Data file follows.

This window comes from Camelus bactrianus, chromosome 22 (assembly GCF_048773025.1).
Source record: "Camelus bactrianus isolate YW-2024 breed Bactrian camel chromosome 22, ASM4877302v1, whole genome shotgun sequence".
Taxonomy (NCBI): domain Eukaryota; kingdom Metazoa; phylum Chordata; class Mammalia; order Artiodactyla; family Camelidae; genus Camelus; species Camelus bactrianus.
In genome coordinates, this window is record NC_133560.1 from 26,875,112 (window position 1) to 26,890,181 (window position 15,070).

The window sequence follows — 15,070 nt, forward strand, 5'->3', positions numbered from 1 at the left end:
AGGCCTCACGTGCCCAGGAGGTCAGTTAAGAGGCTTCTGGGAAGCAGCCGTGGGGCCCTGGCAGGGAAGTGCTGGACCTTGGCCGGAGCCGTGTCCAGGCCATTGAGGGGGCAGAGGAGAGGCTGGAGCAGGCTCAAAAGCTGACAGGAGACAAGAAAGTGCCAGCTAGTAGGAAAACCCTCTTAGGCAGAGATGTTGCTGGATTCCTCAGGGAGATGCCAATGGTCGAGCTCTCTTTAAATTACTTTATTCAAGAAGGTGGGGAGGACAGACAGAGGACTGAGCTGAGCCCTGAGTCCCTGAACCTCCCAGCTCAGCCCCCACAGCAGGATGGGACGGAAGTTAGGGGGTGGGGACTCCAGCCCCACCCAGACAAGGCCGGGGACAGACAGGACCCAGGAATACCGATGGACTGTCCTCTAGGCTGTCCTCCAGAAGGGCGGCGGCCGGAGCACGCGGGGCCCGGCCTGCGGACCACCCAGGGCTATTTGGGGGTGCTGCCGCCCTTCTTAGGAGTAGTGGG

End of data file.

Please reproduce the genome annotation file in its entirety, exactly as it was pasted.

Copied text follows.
This window comes from Camelus bactrianus, chromosome 22 (assembly GCF_048773025.1).
Source record: "Camelus bactrianus isolate YW-2024 breed Bactrian camel chromosome 22, ASM4877302v1, whole genome shotgun sequence".
Taxonomy (NCBI): domain Eukaryota; kingdom Metazoa; phylum Chordata; class Mammalia; order Artiodactyla; family Camelidae; genus Camelus; species Camelus bactrianus.
In genome coordinates, this window is record NC_133560.1 from 26,875,112 (window position 1) to 26,890,181 (window position 15,070).

The window sequence follows — 15,070 nt, forward strand, 5'->3', positions numbered from 1 at the left end:
AGGCCTCACGTGCCCAGGAGGTCAGTTAAGAGGCTTCTGGGAAGCAGCCGTGGGGCCCTGGCAGGGAAGTGCTGGACCTTGGCCGGAGCCGTGTCCAGGCCATTGAGGGGGCAGAGGAGAGGCTGGAGCAGGCTCAAAAGCTGACAGGAGACAAGAAAGTGCCAGCTAGTAGGAAAACCCTCTTAGGCAGAGATGTTGCTGGATTCCTCAGGGAGATGCCAATGGTCGAGCTCTCTTTAAATTACTTTATTCAAGAAGGTGGGGAGGACAGACAGAGGACTGAGCTGAGCCCTGAGTCCCTGAACCTCCCAGCTCAGCCCCCACAGCAGGATGGGACGGAAGTTAGGGGGTGGGGACTCCAGCCCCACCCAGACAAGGCCGGGGACAGACAGGACCCAGGAATACCGATGGACTGTCCTCTAGGCTGTCCTCCAGAAGGGCGGCGGCCGGAGCACGCGGGGCCCGGCCTGCGGACCACCCAGGGCTATTTGGGGGTGCTGCCGCCCTTCTTAGGAGTAGTGGG